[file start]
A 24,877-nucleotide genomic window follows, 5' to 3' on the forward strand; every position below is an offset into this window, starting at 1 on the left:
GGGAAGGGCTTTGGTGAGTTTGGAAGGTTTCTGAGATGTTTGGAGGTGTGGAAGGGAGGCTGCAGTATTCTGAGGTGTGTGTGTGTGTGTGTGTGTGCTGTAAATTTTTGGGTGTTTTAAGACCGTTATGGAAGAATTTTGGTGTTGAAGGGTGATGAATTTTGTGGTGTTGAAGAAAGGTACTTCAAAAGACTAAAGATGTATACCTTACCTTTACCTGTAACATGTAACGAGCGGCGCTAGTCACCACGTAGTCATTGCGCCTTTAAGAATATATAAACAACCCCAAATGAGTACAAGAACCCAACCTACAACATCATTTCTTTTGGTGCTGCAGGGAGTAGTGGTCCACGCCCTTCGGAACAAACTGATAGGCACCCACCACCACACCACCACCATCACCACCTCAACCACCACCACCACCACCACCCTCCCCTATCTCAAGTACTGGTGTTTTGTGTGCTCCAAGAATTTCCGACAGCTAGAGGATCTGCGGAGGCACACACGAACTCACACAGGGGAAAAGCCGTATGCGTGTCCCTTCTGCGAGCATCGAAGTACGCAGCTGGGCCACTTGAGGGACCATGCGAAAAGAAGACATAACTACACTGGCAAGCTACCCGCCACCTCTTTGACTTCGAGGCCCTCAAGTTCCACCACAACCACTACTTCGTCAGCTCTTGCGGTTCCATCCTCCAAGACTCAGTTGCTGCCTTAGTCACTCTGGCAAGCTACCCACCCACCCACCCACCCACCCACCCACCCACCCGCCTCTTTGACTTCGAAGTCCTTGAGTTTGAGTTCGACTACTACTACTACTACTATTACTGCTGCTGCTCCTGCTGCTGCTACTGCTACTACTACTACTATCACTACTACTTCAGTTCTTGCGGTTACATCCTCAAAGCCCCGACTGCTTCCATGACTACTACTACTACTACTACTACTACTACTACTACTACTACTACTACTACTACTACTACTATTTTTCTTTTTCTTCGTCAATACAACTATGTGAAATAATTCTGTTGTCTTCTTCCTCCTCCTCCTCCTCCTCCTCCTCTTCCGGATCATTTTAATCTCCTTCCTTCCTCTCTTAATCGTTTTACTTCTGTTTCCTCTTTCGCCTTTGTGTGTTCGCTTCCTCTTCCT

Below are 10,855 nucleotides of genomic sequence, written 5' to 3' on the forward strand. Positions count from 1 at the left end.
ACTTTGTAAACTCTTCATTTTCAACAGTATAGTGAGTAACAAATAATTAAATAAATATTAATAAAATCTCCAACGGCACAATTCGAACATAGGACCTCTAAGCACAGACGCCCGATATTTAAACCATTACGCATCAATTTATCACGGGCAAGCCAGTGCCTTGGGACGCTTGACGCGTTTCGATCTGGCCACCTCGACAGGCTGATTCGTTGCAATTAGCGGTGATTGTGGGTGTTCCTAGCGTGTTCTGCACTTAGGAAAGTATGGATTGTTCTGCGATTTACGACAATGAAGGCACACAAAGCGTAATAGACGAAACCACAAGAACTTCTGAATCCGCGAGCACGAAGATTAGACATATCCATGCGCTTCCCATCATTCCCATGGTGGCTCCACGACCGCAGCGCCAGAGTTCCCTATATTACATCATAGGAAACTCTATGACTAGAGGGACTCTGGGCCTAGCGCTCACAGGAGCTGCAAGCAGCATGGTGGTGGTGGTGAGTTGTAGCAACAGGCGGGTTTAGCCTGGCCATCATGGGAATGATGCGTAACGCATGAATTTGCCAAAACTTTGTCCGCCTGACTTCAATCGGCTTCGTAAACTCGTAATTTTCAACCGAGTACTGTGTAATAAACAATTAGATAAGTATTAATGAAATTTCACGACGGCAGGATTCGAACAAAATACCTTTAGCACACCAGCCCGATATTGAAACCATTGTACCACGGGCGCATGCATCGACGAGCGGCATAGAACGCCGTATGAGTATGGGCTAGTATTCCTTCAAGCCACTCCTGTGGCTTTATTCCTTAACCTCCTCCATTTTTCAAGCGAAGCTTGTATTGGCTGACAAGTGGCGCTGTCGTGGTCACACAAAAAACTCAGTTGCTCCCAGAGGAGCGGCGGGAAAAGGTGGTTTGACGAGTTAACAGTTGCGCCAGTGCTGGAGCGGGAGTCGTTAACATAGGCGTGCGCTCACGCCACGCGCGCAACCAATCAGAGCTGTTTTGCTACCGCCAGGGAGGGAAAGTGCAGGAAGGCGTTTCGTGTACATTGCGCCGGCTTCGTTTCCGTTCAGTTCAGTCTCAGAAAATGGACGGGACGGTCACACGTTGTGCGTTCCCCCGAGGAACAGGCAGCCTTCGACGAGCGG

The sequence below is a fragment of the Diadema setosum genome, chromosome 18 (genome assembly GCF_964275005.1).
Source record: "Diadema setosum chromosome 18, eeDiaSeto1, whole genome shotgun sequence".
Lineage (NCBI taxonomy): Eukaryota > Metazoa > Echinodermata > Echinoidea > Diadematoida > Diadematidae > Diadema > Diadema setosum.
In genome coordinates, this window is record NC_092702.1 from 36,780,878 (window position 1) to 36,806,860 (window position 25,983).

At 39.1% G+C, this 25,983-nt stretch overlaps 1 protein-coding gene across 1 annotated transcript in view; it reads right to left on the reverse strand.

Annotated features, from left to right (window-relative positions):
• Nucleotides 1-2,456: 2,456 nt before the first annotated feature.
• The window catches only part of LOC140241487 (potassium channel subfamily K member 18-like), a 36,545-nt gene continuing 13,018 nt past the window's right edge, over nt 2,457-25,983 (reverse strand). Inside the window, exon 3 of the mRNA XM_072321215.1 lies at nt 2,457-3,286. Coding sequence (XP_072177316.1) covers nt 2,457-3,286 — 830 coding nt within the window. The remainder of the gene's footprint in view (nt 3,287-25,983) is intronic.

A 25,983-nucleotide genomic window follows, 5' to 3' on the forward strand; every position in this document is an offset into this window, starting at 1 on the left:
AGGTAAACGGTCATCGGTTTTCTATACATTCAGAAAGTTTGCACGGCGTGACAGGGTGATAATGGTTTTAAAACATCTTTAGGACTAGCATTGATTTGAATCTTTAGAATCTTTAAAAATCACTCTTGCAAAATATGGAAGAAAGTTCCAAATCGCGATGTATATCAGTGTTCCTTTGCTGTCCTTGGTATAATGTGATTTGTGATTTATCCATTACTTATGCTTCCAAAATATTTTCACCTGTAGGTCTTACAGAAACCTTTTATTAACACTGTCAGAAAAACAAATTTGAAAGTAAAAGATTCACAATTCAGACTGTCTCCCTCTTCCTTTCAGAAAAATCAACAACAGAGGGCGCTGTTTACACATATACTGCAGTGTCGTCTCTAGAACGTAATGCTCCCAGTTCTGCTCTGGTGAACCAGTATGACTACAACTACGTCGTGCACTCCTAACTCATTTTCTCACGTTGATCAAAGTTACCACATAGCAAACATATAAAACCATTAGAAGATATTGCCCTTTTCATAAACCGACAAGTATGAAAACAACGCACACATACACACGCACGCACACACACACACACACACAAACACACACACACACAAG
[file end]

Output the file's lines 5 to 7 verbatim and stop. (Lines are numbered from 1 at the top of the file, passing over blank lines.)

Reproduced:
The sequence below is a fragment of the Diadema setosum genome, chromosome 18 (genome assembly GCF_964275005.1).
Source record: "Diadema setosum chromosome 18, eeDiaSeto1, whole genome shotgun sequence".
Lineage (NCBI taxonomy): Eukaryota > Metazoa > Echinodermata > Echinoidea > Diadematoida > Diadematidae > Diadema > Diadema setosum.